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Jeep Heat Dissipation Project

by Robert Yates
 

I have about 1000 miles on the Jeep now with the new cooler in place. Testing on the lines with the IR gun point to a 20* drop in temperature across in the input and output lines of the cooler with the fan engaged. There is not much difference to speak of with the fan in the off position. I feel that is a good thing for dealing with cold weather as oil that is too cold is as bad as oil that is too hot. What I see on road is a 4-12* drop in water temps with the fanpack fan running and while my rig will still run at 220*, it will not spike and stay at 230* for extended periods of time and we have experienced some triple digit temperatures here in So Cal so I feel that the project is a mild success.

I did not set out to drastically reduce operating water temps as every mod that I have put in place to do that has not achieved any significant reduction in water temps. What I wanted to do was build in reserve cooling capacity and I think with the fanpack, I now have that reserve. In fact, after the fanpack was installed and operating as it should, I had to go back and place foil insulation inside my rear corner as the heat reduction from the cooler caused some rather significant temperatures to occur on the rear corner. I didn't consider that to be a bad problem to have as if it was heating up my corner then it wasn't heating up my engine.


By now everyone has seen similar under tub installations of transmission coolers and this one really is no different and in fact, existed previously although with a different cooler. Being a fan of Setrab, I had tried to fit a much larger (32 row) fan driven cooler under the tub but with the rear trilink, I had to settle for a FP224M22.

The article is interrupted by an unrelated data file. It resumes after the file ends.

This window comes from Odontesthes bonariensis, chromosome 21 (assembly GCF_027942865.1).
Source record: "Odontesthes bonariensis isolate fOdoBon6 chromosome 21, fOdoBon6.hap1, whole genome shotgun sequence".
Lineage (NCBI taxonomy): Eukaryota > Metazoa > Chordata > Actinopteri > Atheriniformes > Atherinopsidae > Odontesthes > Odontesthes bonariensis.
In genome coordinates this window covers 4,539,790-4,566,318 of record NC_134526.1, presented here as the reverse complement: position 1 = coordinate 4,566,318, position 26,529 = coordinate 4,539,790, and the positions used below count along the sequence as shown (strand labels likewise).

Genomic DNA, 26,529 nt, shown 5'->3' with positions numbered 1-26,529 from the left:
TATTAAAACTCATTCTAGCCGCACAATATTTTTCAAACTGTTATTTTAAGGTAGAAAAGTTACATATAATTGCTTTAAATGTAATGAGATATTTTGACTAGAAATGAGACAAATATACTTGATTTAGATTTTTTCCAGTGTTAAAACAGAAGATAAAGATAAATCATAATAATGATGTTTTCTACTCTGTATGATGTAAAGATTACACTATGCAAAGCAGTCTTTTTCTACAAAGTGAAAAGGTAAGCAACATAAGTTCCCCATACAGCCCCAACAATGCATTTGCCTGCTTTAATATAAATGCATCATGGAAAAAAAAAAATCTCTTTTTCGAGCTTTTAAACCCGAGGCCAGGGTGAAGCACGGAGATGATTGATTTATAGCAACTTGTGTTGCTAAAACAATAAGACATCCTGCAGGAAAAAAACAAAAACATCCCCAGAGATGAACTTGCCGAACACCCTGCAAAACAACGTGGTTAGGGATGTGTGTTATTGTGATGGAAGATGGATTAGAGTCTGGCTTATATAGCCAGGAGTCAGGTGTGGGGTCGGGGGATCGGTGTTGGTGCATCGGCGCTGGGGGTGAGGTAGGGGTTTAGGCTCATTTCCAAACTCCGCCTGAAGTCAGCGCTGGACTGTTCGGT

This a 24 row cooler and is similar in size to the B&M that I had previously used. I believe that the benefit of the Setrab is that it's a radiator style cooler with a sealed shroud. I have not yet towed my trailer with it so I cannot report whether it is an improvement in that regard over the B&M or not. BTW, this cooler is not a standard stock item but is rather a specialty item for race applications. Setrab directed me to Weddle Industries in Goleta CA (805)562-8600 where I spoke directly with Chris Weddle and saw my cooler delivered to my doorstep from them 2 days later.

Lastly, I am a gear head at heart and while I do not currently own a hot rod or muscle car, I have always been a fan and have owned them in the past. Given that the ceramic coating business is a big deal in that realm of motorsports, I decided that it could not hurt my situation and would in fact help with heat build-up inside the cab. I have previously installed a Thermotec foil backed insulation under my carpet to insulate the inside of my cab but heat build-up was still a problem and my wife's feet in the passenger seat would get downright hot. My exhaust is custom (i.e. it runs very close to the tub in places outside the stock heat shielding) as it needs to accommodate the long arm suspension I run as well as the high out-put of my built 4.0 motor. It is also handy that I have it flanged in 2 places beyond the header so that it can be easily removed in whole or part for maintenance.
 

This photo gives you an idea on the coating which is a 2200* ceramic coating manufactured and applied by Embee Coatings in Santa Ana, CA.  They have all kinds of coatings for exhaust, heads, piston tops and even very thin layer clears for appearances. For the $250 it cost me, I believe it has been a worthwhile modification as floor temps are judging from the wife-o-meter, much reduced and easier on her feet.
 

I would like to acknowledge John Lemiuex off All 4 Wheel Drive (951-277-1037)in Corona, CA for his advice, assistance and fabrication.  If folks reading this are local to the So Cal area, please look him up for your vehicle and modification needs.


Note from Stu:
  I want to thank Robert for sharing this write-up with all of us.  Nice looking work by the way!  I look forward to hearing how all of this is working after some more good trips with the off-road trailer.

 

 

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